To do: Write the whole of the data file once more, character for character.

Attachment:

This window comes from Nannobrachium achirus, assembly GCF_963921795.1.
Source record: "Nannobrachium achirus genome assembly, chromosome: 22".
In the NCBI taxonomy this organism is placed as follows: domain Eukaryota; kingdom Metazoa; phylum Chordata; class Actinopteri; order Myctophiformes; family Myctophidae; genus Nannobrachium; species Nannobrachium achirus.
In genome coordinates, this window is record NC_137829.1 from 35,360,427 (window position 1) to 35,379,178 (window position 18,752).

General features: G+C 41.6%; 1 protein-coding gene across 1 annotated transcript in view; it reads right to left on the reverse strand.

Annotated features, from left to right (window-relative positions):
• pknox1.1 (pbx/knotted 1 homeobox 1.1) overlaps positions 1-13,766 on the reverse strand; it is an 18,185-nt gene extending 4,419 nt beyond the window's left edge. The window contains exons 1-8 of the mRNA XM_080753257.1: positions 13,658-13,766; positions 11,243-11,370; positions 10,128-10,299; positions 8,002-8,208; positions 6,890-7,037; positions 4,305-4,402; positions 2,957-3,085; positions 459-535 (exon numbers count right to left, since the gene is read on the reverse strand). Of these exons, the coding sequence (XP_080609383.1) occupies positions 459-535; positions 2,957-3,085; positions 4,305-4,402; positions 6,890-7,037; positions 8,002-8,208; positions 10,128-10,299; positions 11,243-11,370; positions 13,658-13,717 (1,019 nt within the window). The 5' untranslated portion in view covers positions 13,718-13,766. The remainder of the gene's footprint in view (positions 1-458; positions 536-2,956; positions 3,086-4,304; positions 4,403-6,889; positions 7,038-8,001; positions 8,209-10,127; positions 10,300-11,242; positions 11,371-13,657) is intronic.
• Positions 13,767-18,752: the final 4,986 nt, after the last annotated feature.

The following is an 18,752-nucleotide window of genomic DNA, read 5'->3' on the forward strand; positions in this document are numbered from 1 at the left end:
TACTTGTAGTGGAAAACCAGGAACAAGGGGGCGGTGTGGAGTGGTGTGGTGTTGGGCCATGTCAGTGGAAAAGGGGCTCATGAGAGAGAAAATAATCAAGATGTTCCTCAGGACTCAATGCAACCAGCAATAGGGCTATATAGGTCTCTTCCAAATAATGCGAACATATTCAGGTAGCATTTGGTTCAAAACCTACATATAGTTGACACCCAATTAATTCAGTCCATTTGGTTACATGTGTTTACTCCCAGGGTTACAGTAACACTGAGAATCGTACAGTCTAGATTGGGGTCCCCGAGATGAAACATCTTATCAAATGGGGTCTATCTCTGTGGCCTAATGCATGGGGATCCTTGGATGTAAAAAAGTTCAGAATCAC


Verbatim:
This window comes from Nannobrachium achirus, assembly GCF_963921795.1.
Source record: "Nannobrachium achirus genome assembly, chromosome: 22".
In the NCBI taxonomy this organism is placed as follows: domain Eukaryota; kingdom Metazoa; phylum Chordata; class Actinopteri; order Myctophiformes; family Myctophidae; genus Nannobrachium; species Nannobrachium achirus.
In genome coordinates, this window is record NC_137829.1 from 35,360,427 (window position 1) to 35,379,178 (window position 18,752).

General features: G+C 41.6%; 1 protein-coding gene across 1 annotated transcript in view; it reads right to left on the reverse strand.

Annotated features, from left to right (window-relative positions):
• pknox1.1 (pbx/knotted 1 homeobox 1.1) overlaps positions 1-13,766 on the reverse strand; it is an 18,185-nt gene extending 4,419 nt beyond the window's left edge. The window contains exons 1-8 of the mRNA XM_080753257.1: positions 13,658-13,766; positions 11,243-11,370; positions 10,128-10,299; positions 8,002-8,208; positions 6,890-7,037; positions 4,305-4,402; positions 2,957-3,085; positions 459-535 (exon numbers count right to left, since the gene is read on the reverse strand). Of these exons, the coding sequence (XP_080609383.1) occupies positions 459-535; positions 2,957-3,085; positions 4,305-4,402; positions 6,890-7,037; positions 8,002-8,208; positions 10,128-10,299; positions 11,243-11,370; positions 13,658-13,717 (1,019 nt within the window). The 5' untranslated portion in view covers positions 13,718-13,766. The remainder of the gene's footprint in view (positions 1-458; positions 536-2,956; positions 3,086-4,304; positions 4,403-6,889; positions 7,038-8,001; positions 8,209-10,127; positions 10,300-11,242; positions 11,371-13,657) is intronic.
• Positions 13,767-18,752: the final 4,986 nt, after the last annotated feature.

The following is an 18,752-nucleotide window of genomic DNA, read 5'->3' on the forward strand; positions in this document are numbered from 1 at the left end:
TACTTGTAGTGGAAAACCAGGAACAAGGGGGCGGTGTGGAGTGGTGTGGTGTTGGGCCATGTCAGTGGAAAAGGGGCTCATGAGAGAGAAAATAATCAAGATGTTCCTCAGGACTCAATGCAACCAGCAATAGGGCTATATAGGTCTCTTCCAAATAATGCGAACATATTCAGGTAGCATTTGGTTCAAAACCTACATATAGTTGACACCCAATTAATTCAGTCCATTTGGTTACATGTGTTTACTCCCAGGGTTACAGTAACACTGAGAATCGTACAGTCTAGATTGGGGTCCCCGAGATGAAACATCTTATCAAATGGGGTCTATCTCTGTGGCCTAATGCATGGGGATCCTTGGATGTAAAAAAGTTCAGAATCAC